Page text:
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DESIGN AND INNOVATION, THE SECRET OF ITALIAN HATS AROUND THE WORLD
The Italian hat industry has a global vocation. It is in constant interaction with various world realities, importing raw materials and semi-finished products, and at the same time, because this is considered a real priority, exports between 60 and 70% of its production. The branch of the textile sector involved in hat production is a constellation of 210 companies, employing about 3,000 people, with two major production centres: one in the Marche, between Fermo and Macerata, and the other in Tuscany. One of the most important features of this vibrant production sector is the fact that it is composed exclusively of small businesses, none of which employ more than 50 workers and most have between 10 and 20.
In 2009, the export value of Italian hats stood at 107 million euros. Particularly positive was the performance of felt hats, which registered an 11.4 percent increase in exports.
According to Paul Marzialetti, president of the hat sector of the Federation of Italian Textile Industries - Tessilivari, two factors explain the success of Italian hats in foreign markets: design and innovation. "Theseâ€ť, he explains, â€śare the elements that make the difference because the materials (straw, felt, fabric and yarn) are the same for everyone, while, in regard to price, competitors in the Far East enjoy an advantage. It is the ideas and design,â€ť he stresses, â€śthat make the difference and enable Italian-made hats to compete. Without forgetting to consider another important strength of Italian producers: the ability to understand trends quickly, anticipate them and immediately translate new needs into practice.â€ť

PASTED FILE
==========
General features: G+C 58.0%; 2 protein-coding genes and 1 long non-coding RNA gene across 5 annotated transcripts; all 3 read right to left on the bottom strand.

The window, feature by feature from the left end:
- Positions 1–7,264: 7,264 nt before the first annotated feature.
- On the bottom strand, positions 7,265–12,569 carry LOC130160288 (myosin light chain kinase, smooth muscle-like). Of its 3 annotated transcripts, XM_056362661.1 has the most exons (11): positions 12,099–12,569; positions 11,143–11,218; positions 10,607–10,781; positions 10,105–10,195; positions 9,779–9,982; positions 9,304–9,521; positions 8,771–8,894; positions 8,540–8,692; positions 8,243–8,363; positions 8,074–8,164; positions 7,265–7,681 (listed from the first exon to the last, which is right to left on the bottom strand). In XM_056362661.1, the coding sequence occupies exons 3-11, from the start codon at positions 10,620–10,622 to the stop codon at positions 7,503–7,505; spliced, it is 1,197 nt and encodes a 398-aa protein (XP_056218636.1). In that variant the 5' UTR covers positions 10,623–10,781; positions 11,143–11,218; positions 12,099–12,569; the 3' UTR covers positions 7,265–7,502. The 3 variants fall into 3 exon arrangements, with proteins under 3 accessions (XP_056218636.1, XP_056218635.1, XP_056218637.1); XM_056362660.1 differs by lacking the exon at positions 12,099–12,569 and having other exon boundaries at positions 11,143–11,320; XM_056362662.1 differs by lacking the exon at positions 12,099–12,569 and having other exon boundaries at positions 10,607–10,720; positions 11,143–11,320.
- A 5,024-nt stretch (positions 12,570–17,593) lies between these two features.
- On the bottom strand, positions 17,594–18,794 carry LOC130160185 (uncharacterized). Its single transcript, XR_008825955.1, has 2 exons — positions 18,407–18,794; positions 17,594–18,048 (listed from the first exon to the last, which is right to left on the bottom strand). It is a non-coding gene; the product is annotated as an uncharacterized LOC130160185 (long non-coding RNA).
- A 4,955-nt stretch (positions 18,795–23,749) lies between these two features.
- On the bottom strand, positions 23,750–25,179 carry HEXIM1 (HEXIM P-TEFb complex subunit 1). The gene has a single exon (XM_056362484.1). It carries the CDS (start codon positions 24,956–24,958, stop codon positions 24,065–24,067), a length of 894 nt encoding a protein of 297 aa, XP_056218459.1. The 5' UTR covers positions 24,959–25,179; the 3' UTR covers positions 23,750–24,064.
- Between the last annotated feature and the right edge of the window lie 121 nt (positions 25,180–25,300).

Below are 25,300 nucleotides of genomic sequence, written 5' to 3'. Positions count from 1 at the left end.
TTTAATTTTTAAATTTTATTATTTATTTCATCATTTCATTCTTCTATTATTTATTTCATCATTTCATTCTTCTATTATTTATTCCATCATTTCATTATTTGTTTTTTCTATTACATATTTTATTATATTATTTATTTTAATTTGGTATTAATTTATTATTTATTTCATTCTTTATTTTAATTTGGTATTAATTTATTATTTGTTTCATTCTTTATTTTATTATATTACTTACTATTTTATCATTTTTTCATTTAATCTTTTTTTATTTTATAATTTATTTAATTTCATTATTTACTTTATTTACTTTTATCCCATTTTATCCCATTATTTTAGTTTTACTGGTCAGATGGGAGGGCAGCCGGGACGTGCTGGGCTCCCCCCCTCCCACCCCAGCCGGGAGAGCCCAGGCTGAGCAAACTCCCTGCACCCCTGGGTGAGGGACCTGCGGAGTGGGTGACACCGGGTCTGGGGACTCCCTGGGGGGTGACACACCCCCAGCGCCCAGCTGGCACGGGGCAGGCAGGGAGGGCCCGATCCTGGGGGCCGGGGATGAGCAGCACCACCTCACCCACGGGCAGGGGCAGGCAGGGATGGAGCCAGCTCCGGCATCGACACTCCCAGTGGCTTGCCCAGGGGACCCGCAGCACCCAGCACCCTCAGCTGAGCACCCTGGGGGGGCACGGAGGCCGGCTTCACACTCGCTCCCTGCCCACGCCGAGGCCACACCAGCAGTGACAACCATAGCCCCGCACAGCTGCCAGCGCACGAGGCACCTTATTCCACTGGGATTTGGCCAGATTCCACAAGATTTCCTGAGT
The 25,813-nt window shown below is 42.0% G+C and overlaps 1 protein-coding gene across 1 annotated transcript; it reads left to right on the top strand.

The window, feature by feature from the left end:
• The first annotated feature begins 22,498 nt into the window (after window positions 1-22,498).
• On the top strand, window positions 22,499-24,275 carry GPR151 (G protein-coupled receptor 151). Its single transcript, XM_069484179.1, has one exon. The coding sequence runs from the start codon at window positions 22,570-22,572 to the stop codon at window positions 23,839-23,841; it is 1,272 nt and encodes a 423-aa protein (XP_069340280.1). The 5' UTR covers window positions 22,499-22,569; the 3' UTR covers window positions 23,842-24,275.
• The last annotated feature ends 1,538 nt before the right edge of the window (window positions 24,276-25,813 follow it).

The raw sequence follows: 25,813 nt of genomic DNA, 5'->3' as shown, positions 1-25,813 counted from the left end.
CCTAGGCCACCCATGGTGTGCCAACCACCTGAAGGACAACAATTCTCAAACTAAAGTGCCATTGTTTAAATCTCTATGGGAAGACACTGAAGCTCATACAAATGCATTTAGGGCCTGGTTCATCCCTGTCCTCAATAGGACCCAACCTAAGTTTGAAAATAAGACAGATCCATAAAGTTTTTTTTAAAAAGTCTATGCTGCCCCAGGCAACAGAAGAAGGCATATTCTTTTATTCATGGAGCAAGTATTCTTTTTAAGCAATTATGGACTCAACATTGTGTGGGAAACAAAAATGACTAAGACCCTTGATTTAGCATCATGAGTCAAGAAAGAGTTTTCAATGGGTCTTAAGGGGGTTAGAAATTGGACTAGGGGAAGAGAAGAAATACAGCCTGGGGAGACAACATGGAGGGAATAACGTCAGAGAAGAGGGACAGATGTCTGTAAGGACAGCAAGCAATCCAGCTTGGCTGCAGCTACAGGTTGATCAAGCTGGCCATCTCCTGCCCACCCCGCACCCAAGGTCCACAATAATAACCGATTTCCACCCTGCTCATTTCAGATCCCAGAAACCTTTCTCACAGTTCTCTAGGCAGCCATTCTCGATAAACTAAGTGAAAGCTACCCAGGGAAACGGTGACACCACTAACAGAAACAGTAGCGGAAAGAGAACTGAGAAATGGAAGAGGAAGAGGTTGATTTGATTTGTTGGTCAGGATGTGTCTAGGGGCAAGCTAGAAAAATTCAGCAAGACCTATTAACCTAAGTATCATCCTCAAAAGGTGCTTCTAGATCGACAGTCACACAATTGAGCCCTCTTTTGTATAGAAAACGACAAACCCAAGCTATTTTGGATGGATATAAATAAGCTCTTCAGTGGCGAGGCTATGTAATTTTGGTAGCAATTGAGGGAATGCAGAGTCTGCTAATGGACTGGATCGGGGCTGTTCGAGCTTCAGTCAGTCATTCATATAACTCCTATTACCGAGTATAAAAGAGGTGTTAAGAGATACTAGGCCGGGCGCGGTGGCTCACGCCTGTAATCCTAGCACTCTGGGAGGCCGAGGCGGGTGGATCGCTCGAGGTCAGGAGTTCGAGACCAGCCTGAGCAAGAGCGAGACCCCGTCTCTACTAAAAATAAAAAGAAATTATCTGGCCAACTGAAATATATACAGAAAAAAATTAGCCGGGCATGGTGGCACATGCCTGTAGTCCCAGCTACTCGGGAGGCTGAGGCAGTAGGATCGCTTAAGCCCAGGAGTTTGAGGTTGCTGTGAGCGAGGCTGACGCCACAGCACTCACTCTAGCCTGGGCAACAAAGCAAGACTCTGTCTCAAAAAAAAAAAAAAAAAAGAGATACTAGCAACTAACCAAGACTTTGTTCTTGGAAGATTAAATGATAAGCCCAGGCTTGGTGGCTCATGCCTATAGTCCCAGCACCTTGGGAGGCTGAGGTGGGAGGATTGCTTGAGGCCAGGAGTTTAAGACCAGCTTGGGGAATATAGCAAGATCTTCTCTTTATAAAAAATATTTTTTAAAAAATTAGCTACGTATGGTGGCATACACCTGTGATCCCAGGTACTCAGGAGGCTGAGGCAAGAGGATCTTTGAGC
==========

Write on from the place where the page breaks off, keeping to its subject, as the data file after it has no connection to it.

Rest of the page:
The target markets for Italian hats are those of the European Union, particularly France, Germany, Spain, United Kingdom and Belgium, but they are also successful in the United States and Russia, while the former Soviet republics of Central Asia are emerging as exciting new business areas. Other important destinations are Japan and South Korea, "where Italian goods are appreciated even at the level of lesser-known brands due to their own intrinsic value, whereas in China, for example, demand is linked more to well-known labels than to Italian manufacture itself."
The future prospects for the sector are encouraging, despite the global crisis in 2010 which continues to be a variable to deal with, at least financially. "But shifting the analysis from the financial to the productive levelâ€ť, Marzialetti stresses, â€śand looking in particular at orders, we estimate that this year will continue to show the upward tendency of 2009, a year marked by recovery after the difficulties experienced in 2007 and 2008. And, of course, as far as exports are concerned, we expect a positive result.â€ť